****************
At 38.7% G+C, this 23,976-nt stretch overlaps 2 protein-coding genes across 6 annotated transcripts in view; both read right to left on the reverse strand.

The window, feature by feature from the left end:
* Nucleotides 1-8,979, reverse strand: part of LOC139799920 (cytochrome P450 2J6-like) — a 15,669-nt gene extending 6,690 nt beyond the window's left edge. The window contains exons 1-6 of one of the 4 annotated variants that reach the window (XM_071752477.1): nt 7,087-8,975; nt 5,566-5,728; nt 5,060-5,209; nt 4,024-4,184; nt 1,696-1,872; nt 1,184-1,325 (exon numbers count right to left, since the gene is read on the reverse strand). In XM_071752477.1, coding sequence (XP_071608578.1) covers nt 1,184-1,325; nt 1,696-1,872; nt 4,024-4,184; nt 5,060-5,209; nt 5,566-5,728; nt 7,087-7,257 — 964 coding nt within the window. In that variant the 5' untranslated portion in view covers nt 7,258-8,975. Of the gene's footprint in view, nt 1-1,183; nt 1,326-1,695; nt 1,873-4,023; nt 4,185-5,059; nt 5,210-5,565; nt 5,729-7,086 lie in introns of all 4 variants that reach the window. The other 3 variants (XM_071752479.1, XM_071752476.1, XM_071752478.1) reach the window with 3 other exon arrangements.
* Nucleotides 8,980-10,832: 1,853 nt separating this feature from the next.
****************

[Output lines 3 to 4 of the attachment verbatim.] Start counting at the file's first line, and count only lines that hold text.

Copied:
* Nucleotides 1-8,979, reverse strand: part of LOC139799920 (cytochrome P450 2J6-like) — a 15,669-nt gene extending 6,690 nt beyond the window's left edge. The window contains exons 1-6 of one of the 4 annotated variants that reach the window (XM_071752477.1): nt 7,087-8,975; nt 5,566-5,728; nt 5,060-5,209; nt 4,024-4,184; nt 1,696-1,872; nt 1,184-1,325 (exon numbers count right to left, since the gene is read on the reverse strand). In XM_071752477.1, coding sequence (XP_071608578.1) covers nt 1,184-1,325; nt 1,696-1,872; nt 4,024-4,184; nt 5,060-5,209; nt 5,566-5,728; nt 7,087-7,257 — 964 coding nt within the window. In that variant the 5' untranslated portion in view covers nt 7,258-8,975. Of the gene's footprint in view, nt 1-1,183; nt 1,326-1,695; nt 1,873-4,023; nt 4,185-5,059; nt 5,210-5,565; nt 5,729-7,086 lie in introns of all 4 variants that reach the window. The other 3 variants (XM_071752479.1, XM_071752476.1, XM_071752478.1) reach the window with 3 other exon arrangements.
* Nucleotides 8,980-10,832: 1,853 nt separating this feature from the next.